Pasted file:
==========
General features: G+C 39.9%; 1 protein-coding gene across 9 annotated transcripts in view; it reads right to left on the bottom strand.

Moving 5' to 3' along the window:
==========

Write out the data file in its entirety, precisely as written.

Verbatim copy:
General features: G+C 39.9%; 1 protein-coding gene across 9 annotated transcripts in view; it reads right to left on the bottom strand.

Moving 5' to 3' along the window: